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International Journal of Surgical Oncology
Volume 2012, Article ID 834852, 4 pages
http://dx.doi.org/10.1155/2012/834852
Clinical Study

Clinical Behavior in Metastatic Brain Disease Is Not Influenced by the Immunological Defense Mediated by CD57+ NK-Cells

1Laboratory of Experimental Neuro-Oncology, Neuroscience Research Unit, Puerta de Hierro Hospital, Autonomous University, 28222 Madrid, Spain
2Neurosurgical Service, Puerta de Hierro Hospital, Autonomous University, 28222 Madrid, Spain
3Department of Pathology, Central Defense Hospital, 28047 Madrid, Spain

Received 21 April 2011; Revised 22 May 2011; Accepted 24 May 2011

Academic Editor: Russell Lonser

Copyright © 2012 J. Vaquero et al. This is an open access article distributed under the Creative Commons Attribution License, which permits unrestricted use, distribution, and reproduction in any medium, provided the original work is properly cited.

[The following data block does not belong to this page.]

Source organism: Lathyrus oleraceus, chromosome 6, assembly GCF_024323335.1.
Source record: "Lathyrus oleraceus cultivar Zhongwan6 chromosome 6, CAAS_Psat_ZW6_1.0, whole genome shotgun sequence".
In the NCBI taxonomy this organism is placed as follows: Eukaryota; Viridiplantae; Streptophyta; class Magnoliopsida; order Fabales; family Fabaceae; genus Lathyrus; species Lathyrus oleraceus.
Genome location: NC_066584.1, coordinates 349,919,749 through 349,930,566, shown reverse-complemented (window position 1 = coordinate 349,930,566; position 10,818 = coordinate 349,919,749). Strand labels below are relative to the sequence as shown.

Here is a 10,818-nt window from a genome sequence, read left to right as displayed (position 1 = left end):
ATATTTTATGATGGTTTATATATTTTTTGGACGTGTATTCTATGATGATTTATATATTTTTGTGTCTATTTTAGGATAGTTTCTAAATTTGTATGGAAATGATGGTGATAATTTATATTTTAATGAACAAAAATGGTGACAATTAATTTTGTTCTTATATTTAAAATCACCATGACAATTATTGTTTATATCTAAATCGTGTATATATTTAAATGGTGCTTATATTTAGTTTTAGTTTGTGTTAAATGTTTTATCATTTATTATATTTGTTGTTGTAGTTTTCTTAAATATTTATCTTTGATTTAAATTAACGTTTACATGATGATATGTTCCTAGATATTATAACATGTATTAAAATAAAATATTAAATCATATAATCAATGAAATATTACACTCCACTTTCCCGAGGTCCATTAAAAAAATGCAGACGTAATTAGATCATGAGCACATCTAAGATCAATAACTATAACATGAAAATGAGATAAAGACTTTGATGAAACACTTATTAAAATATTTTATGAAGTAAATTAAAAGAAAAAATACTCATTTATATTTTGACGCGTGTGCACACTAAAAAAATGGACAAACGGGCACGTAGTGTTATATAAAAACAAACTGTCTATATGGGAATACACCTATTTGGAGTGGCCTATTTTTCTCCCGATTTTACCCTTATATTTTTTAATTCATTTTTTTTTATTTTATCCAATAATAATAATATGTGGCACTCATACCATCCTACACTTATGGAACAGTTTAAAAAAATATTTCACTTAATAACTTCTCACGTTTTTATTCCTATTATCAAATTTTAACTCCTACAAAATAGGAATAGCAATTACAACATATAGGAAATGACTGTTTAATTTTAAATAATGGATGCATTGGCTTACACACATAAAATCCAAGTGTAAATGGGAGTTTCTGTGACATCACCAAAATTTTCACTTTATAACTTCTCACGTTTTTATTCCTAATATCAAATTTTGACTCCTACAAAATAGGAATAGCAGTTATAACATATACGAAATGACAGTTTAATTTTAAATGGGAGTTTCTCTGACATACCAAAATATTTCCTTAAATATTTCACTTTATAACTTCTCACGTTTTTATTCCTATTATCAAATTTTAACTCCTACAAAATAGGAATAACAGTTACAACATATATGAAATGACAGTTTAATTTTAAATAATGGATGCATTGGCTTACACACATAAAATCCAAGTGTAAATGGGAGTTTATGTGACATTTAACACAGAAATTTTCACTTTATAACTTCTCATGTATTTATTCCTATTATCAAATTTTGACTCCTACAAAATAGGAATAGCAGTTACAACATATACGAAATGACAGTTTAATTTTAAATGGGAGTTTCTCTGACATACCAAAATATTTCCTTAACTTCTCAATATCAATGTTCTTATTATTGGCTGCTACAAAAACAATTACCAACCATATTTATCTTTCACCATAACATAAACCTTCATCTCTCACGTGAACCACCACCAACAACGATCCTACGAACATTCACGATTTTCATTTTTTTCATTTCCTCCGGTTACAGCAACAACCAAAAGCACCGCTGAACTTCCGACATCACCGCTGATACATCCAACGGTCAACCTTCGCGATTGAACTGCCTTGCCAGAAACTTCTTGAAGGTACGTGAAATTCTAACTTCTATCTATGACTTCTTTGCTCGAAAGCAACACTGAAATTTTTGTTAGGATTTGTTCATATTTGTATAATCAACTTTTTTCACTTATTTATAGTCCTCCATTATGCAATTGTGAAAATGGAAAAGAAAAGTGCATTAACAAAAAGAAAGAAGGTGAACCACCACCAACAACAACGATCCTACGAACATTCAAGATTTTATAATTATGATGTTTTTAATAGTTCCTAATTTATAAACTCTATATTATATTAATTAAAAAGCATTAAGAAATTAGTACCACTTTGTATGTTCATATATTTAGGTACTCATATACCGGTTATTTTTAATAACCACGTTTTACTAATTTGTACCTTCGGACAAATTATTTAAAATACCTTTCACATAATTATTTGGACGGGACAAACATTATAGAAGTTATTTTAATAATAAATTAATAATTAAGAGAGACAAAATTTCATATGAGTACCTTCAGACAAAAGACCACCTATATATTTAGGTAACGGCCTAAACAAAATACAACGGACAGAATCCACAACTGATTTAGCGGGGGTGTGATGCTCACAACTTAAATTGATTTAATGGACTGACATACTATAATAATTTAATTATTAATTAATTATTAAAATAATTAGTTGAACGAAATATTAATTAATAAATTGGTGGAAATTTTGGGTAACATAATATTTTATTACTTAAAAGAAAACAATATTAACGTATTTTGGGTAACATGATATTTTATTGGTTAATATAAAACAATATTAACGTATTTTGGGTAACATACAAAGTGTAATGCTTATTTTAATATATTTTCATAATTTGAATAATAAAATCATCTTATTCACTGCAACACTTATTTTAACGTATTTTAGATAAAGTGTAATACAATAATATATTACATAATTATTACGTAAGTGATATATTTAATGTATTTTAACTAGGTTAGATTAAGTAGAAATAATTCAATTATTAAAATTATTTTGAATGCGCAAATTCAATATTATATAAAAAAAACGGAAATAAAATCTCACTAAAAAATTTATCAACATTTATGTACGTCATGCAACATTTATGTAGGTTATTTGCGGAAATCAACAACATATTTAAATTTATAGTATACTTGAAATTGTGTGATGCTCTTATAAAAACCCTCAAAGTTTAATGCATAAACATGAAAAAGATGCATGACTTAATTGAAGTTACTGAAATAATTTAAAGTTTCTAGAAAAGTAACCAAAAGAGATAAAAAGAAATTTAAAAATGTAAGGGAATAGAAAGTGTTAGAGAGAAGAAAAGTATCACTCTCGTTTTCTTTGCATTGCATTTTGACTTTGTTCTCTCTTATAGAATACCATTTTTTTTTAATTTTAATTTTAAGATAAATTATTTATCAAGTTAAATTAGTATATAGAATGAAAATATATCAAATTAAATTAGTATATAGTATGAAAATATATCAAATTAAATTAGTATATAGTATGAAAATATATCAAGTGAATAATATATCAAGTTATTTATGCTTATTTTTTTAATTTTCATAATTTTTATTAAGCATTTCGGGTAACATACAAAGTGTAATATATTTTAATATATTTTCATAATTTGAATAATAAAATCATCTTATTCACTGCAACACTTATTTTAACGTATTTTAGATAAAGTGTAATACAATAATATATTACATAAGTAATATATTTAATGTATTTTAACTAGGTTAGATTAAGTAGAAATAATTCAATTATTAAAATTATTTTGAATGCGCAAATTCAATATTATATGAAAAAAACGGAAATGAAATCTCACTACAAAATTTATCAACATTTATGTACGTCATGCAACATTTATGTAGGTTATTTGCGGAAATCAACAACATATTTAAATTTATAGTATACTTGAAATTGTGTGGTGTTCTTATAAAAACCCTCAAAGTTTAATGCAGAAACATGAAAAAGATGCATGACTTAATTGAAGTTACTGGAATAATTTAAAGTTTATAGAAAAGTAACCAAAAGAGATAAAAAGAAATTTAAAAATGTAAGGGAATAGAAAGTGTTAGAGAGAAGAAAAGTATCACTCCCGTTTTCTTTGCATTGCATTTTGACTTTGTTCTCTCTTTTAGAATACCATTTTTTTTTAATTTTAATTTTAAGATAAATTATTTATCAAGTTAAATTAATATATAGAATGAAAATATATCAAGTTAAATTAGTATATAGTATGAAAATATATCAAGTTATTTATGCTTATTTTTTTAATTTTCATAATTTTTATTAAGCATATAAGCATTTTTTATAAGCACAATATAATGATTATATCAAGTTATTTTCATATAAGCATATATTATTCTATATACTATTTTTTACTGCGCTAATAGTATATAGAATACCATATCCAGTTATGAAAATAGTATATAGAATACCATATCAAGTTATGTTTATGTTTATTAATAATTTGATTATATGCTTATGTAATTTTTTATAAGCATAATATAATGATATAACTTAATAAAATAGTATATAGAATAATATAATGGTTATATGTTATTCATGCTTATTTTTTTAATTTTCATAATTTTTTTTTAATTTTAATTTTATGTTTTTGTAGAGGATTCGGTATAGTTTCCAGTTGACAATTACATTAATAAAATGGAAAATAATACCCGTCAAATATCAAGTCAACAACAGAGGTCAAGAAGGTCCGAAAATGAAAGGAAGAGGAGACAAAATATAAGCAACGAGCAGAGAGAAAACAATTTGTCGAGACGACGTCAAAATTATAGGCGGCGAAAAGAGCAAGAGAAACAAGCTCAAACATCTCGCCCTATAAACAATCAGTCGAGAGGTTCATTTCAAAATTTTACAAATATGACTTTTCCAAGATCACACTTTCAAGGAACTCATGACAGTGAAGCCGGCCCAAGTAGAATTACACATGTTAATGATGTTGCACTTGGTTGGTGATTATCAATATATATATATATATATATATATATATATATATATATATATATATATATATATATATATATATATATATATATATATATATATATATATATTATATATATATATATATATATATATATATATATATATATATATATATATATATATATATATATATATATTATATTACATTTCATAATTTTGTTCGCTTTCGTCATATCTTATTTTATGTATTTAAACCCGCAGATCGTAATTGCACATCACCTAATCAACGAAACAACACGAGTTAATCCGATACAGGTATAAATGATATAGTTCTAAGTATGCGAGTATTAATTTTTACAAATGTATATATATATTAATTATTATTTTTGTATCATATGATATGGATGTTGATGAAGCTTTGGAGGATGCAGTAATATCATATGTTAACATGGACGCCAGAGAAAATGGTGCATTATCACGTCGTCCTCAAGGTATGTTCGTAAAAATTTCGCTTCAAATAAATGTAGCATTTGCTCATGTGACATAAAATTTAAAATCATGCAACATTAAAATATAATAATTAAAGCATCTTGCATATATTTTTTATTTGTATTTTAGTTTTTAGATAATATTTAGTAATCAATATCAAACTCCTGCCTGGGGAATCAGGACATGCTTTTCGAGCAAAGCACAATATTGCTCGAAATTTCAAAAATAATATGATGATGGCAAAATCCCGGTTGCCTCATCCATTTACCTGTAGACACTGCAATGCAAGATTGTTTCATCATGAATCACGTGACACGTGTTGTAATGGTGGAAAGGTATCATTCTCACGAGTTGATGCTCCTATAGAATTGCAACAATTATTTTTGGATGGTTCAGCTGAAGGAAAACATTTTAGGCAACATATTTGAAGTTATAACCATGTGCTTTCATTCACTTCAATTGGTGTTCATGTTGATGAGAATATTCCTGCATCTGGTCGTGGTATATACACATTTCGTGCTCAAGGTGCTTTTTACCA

Abstract

Objectives. The purpose of the present study is to verify if the degree of immunological response against metastatic tumors, measured by the number of CD57+ NK-cells in the tissue of a brain metastasis, influences the later development of new brain metastases or tumor recurrence. Patients and Methods. CD57+ NK-cells were immunohistochemically identified in the resected tumor, in a series of twenty patients operated on by a single brain metastasis secondary to lung adenocarcinoma. In each case, the degree of CD57+ NK-cells infiltration within the tumor tissue and the period free of new intracranial disease after brain surgery were recorded. Results. All the studied tumors showed variable number of CD57+ NK-cells (mean ± standard deviation: per microscopical field, at 200x). The period free of intracranial disease ranged between 10 and 52 weeks (mean ± standard deviation: ). Statistical analysis showed that there was no correlation between the degree of NK-cells infiltration within the resected tumor and the period free of intracranial disease after surgery ( ). Conclusion. This finding supports that clinical behavior in metastatic brain disease is not influenced by the immunological response mediated by CD57+ NK-cells.